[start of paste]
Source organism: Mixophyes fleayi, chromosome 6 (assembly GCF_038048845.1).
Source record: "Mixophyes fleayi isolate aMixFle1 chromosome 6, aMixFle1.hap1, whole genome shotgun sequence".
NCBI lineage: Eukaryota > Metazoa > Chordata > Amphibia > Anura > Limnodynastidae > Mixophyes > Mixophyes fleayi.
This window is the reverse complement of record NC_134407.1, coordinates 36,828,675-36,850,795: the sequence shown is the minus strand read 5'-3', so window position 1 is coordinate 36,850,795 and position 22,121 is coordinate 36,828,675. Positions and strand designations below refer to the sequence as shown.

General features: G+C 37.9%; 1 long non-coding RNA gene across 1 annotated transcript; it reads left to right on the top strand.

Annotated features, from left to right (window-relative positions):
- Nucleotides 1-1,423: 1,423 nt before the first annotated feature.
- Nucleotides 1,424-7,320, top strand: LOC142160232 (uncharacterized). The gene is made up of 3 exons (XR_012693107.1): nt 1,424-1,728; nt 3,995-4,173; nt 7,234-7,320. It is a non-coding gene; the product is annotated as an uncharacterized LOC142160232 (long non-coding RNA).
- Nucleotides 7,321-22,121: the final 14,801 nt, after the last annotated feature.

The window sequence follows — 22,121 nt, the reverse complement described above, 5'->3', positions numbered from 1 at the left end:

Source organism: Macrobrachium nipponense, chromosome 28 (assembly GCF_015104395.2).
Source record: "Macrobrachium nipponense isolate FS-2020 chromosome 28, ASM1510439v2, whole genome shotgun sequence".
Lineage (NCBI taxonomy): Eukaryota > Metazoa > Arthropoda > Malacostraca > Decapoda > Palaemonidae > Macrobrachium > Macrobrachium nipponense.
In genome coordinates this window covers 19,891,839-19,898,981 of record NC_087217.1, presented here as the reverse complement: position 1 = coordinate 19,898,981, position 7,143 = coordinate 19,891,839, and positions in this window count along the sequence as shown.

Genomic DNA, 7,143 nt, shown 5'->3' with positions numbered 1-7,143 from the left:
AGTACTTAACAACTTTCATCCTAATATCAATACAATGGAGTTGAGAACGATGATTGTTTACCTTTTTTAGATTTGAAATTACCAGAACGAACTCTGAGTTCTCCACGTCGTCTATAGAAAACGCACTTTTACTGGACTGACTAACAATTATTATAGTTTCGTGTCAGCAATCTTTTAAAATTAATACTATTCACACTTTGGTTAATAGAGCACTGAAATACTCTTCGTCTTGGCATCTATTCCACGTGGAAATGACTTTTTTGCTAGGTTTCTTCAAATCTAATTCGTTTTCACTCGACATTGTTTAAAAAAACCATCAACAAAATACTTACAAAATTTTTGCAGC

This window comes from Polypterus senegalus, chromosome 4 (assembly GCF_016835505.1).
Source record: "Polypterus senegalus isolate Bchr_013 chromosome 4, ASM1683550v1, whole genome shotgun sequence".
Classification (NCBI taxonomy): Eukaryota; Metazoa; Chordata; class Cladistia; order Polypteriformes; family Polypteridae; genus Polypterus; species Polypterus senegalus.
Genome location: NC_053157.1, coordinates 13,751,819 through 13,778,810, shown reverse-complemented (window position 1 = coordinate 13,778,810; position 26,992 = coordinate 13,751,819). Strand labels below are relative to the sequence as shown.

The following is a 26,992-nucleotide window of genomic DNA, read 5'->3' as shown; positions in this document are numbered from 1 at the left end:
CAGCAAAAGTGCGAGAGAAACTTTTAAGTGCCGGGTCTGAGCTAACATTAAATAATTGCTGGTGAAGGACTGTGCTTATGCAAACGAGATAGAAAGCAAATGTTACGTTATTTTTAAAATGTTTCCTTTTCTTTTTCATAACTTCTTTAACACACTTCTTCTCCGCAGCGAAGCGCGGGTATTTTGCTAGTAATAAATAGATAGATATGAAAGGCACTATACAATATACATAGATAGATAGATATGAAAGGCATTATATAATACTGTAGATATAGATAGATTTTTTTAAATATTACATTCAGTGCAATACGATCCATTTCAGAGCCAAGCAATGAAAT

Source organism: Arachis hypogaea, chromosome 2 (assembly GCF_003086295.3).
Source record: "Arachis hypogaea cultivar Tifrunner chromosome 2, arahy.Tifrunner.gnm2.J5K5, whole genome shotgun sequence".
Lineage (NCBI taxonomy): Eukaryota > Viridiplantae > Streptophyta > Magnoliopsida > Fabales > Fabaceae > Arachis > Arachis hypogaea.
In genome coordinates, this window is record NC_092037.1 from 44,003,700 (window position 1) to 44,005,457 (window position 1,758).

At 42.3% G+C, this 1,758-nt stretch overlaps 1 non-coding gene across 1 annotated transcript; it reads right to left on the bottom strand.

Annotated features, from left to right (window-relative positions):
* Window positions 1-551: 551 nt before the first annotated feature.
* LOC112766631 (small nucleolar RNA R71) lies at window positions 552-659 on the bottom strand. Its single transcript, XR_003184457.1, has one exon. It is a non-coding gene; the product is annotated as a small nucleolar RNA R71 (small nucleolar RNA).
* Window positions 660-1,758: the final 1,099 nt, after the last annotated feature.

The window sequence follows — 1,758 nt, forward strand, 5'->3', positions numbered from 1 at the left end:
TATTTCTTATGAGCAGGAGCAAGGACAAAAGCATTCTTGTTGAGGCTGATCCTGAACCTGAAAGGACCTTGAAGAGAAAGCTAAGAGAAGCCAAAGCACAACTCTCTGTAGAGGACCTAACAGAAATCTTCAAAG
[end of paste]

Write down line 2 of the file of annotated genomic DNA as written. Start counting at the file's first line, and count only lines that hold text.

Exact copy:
Source record: "Mixophyes fleayi isolate aMixFle1 chromosome 6, aMixFle1.hap1, whole genome shotgun sequence".